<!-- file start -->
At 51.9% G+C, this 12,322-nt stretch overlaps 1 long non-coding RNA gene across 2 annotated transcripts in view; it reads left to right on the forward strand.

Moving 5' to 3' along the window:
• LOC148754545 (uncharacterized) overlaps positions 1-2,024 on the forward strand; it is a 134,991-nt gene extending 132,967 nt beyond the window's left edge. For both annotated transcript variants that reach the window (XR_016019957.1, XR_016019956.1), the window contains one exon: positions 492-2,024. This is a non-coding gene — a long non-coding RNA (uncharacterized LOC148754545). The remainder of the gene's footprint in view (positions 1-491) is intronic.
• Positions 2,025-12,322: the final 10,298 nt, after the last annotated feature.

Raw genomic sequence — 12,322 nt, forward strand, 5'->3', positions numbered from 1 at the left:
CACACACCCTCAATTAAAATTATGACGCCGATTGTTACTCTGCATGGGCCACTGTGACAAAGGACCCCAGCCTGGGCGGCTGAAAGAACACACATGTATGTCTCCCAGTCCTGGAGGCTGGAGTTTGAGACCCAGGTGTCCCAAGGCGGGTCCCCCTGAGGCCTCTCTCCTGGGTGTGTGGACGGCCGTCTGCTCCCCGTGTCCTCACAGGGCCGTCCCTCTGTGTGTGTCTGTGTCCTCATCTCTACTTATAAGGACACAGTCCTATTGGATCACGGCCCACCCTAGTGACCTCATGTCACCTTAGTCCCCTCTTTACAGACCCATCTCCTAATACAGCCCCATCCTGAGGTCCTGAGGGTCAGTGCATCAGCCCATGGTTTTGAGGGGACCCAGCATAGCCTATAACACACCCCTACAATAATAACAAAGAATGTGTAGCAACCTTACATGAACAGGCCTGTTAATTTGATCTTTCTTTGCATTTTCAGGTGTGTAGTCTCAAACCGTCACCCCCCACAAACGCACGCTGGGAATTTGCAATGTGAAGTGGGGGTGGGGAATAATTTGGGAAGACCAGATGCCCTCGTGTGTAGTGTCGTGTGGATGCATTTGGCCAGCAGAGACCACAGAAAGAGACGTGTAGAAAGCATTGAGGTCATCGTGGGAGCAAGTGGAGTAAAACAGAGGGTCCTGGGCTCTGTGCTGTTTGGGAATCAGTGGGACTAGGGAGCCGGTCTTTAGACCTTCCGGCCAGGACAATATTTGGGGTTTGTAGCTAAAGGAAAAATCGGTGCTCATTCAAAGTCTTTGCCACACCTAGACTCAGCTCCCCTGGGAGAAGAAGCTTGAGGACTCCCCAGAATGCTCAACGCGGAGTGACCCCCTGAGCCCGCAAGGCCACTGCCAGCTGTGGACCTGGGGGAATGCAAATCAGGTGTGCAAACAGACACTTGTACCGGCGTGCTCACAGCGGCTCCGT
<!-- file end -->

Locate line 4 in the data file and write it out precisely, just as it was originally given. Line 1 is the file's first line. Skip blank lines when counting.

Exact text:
• Positions 2,025-12,322: the final 10,298 nt, after the last annotated feature.